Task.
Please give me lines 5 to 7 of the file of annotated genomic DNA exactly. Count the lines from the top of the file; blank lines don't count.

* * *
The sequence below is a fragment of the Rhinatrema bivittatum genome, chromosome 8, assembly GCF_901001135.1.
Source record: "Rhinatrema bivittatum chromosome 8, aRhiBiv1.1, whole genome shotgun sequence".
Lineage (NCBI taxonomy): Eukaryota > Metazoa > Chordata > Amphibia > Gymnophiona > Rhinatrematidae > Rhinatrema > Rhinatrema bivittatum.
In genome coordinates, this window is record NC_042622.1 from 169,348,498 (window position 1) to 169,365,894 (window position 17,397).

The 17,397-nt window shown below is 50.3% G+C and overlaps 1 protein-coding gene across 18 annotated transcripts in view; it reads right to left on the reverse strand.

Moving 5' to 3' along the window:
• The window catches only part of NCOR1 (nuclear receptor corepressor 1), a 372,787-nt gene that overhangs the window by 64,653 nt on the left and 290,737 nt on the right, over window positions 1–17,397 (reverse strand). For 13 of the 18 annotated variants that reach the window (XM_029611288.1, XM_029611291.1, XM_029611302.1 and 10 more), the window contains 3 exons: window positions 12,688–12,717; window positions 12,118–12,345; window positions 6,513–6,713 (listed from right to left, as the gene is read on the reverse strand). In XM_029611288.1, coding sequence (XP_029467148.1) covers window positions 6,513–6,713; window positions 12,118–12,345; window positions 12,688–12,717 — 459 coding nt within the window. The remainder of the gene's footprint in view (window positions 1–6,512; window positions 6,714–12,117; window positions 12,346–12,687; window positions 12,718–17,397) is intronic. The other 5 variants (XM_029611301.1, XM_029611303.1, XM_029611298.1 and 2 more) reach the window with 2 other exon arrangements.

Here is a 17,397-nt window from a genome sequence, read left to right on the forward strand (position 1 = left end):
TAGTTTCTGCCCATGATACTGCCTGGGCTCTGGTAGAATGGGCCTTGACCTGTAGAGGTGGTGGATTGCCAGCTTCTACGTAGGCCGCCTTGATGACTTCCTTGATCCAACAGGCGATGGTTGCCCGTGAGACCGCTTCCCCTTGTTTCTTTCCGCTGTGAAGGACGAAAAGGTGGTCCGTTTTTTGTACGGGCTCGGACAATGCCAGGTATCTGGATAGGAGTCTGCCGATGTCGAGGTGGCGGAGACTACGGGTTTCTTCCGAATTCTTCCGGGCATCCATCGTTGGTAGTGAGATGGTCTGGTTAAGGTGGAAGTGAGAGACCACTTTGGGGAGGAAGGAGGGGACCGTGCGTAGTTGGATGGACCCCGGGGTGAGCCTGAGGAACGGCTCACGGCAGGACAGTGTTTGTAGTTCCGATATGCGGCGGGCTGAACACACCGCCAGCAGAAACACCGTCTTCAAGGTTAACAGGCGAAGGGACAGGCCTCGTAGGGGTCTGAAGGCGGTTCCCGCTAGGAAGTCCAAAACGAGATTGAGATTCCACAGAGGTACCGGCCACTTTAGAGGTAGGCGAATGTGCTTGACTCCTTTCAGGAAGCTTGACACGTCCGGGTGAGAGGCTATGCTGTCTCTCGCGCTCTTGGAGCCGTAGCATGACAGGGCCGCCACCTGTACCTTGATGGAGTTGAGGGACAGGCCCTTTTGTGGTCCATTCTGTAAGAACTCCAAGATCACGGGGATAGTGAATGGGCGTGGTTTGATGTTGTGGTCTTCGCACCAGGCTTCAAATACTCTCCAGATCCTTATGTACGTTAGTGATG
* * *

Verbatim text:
The 17,397-nt window shown below is 50.3% G+C and overlaps 1 protein-coding gene across 18 annotated transcripts in view; it reads right to left on the reverse strand.

Moving 5' to 3' along the window:
• The window catches only part of NCOR1 (nuclear receptor corepressor 1), a 372,787-nt gene that overhangs the window by 64,653 nt on the left and 290,737 nt on the right, over window positions 1–17,397 (reverse strand). For 13 of the 18 annotated variants that reach the window (XM_029611288.1, XM_029611291.1, XM_029611302.1 and 10 more), the window contains 3 exons: window positions 12,688–12,717; window positions 12,118–12,345; window positions 6,513–6,713 (listed from right to left, as the gene is read on the reverse strand). In XM_029611288.1, coding sequence (XP_029467148.1) covers window positions 6,513–6,713; window positions 12,118–12,345; window positions 12,688–12,717 — 459 coding nt within the window. The remainder of the gene's footprint in view (window positions 1–6,512; window positions 6,714–12,117; window positions 12,346–12,687; window positions 12,718–17,397) is intronic. The other 5 variants (XM_029611301.1, XM_029611303.1, XM_029611298.1 and 2 more) reach the window with 2 other exon arrangements.